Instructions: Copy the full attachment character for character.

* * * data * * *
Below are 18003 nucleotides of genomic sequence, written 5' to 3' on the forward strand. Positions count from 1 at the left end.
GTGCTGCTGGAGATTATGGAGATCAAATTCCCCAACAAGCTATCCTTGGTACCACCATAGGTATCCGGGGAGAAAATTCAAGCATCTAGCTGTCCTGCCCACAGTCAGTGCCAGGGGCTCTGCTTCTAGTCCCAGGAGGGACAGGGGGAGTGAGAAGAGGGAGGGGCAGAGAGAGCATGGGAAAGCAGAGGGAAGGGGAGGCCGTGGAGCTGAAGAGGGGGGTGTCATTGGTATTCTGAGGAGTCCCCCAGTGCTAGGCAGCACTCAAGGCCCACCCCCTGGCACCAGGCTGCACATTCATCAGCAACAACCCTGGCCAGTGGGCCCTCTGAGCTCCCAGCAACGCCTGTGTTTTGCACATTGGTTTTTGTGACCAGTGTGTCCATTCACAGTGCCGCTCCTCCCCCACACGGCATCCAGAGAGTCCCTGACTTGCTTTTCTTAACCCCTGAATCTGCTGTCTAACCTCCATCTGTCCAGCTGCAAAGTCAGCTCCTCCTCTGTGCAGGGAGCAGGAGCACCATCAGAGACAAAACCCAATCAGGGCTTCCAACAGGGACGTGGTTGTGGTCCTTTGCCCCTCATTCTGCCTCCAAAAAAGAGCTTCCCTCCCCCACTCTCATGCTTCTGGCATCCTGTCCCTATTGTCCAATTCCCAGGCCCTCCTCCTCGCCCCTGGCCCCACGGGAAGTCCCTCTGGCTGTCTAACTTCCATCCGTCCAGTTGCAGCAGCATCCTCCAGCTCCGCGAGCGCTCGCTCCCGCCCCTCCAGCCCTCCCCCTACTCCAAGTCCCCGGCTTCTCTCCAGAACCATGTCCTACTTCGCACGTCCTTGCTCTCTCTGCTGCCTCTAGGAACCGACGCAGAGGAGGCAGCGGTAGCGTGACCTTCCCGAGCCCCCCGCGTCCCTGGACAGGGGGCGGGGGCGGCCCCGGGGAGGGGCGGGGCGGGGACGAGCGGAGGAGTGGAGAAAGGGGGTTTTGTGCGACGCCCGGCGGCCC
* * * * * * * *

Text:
Below are 18003 nucleotides of genomic sequence, written 5' to 3' on the forward strand. Positions count from 1 at the left end.
GTGCTGCTGGAGATTATGGAGATCAAATTCCCCAACAAGCTATCCTTGGTACCACCATAGGTATCCGGGGAGAAAATTCAAGCATCTAGCTGTCCTGCCCACAGTCAGTGCCAGGGGCTCTGCTTCTAGTCCCAGGAGGGACAGGGGGAGTGAGAAGAGGGAGGGGCAGAGAGAGCATGGGAAAGCAGAGGGAAGGGGAGGCCGTGGAGCTGAAGAGGGGGGTGTCATTGGTATTCTGAGGAGTCCCCCAGTGCTAGGCAGCACTCAAGGCCCACCCCCTGGCACCAGGCTGCACATTCATCAGCAACAACCCTGGCCAGTGGGCCCTCTGAGCTCCCAGCAACGCCTGTGTTTTGCACATTGGTTTTTGTGACCAGTGTGTCCATTCACAGTGCCGCTCCTCCCCCACACGGCATCCAGAGAGTCCCTGACTTGCTTTTCTTAACCCCTGAATCTGCTGTCTAACCTCCATCTGTCCAGCTGCAAAGTCAGCTCCTCCTCTGTGCAGGGAGCAGGAGCACCATCAGAGACAAAACCCAATCAGGGCTTCCAACAGGGACGTGGTTGTGGTCCTTTGCCCCTCATTCTGCCTCCAAAAAAGAGCTTCCCTCCCCCACTCTCATGCTTCTGGCATCCTGTCCCTATTGTCCAATTCCCAGGCCCTCCTCCTCGCCCCTGGCCCCACGGGAAGTCCCTCTGGCTGTCTAACTTCCATCCGTCCAGTTGCAGCAGCATCCTCCAGCTCCGCGAGCGCTCGCTCCCGCCCCTCCAGCCCTCCCCCTACTCCAAGTCCCCGGCTTCTCTCCAGAACCATGTCCTACTTCGCACGTCCTTGCTCTCTCTGCTGCCTCTAGGAACCGACGCAGAGGAGGCAGCGGTAGCGTGACCTTCCCGAGCCCCCCGCGTCCCTGGACAGGGGGCGGGGGCGGCCCCGGGGAGGGGCGGGGCGGGGACGAGCGGAGGAGTGGAGAAAGGGGGTTTTGTGCGACGCCCGGCGGCCC